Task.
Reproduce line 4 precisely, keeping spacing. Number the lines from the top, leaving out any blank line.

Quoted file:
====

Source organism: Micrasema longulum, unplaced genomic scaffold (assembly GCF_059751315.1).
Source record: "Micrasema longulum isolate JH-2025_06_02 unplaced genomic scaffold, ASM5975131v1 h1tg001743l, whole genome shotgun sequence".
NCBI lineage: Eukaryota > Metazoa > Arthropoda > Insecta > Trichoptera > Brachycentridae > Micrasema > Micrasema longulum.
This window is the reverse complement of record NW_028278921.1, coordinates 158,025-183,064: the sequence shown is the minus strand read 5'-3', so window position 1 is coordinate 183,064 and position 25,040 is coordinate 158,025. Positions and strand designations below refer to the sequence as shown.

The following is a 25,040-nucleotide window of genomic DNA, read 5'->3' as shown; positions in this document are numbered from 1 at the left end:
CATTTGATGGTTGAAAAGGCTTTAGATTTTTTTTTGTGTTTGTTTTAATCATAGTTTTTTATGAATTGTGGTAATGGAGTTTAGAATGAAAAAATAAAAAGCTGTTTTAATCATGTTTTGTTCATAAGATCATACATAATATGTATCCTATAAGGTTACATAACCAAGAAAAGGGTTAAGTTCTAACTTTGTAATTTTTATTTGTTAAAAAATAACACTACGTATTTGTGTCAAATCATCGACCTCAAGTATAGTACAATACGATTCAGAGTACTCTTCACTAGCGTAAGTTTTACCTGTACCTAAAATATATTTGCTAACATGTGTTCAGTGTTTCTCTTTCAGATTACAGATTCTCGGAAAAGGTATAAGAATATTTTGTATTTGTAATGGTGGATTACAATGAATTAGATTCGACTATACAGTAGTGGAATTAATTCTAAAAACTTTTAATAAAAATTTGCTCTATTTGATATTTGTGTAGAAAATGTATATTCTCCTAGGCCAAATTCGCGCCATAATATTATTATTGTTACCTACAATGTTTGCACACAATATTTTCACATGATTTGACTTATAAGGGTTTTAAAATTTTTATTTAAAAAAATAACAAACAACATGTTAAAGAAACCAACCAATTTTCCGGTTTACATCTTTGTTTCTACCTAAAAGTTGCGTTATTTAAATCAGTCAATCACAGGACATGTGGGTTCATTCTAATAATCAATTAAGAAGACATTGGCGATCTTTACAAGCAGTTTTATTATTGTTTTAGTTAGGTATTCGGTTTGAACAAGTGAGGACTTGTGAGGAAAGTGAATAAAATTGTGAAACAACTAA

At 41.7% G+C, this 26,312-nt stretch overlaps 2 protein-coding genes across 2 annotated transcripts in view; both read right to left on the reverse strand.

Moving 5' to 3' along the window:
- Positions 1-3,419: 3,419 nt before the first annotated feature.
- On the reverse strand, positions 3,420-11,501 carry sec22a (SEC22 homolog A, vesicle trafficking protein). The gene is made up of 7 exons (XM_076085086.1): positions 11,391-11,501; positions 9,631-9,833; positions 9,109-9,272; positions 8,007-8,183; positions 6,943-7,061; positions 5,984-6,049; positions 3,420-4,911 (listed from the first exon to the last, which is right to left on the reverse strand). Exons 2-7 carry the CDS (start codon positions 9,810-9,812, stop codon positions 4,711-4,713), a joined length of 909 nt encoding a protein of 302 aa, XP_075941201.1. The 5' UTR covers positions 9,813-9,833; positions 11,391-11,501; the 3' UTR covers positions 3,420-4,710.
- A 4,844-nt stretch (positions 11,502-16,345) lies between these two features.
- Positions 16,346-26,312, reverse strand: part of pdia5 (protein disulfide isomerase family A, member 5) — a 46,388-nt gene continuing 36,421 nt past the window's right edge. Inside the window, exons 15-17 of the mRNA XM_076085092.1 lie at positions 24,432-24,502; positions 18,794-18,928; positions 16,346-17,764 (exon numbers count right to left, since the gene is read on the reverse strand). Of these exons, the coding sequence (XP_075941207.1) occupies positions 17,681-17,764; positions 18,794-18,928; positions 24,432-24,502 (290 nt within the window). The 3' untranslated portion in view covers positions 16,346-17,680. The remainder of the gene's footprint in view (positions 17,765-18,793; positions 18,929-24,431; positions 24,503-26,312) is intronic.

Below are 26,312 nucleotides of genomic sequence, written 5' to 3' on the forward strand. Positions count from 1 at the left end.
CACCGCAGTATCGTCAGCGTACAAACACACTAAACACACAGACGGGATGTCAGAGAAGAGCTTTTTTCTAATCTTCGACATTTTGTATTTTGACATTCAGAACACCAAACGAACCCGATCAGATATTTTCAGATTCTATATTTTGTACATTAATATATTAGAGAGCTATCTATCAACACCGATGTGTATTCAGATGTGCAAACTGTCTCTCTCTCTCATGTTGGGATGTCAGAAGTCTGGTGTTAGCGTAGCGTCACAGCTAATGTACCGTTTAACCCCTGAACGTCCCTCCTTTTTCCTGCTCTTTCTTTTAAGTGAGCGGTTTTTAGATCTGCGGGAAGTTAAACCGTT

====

This window is the reverse complement of record NW_028278921.1, coordinates 158,025-183,064: the sequence shown is the minus strand read 5'-3', so window position 1 is coordinate 183,064 and position 25,040 is coordinate 158,025. Positions and strand designations below refer to the sequence as shown.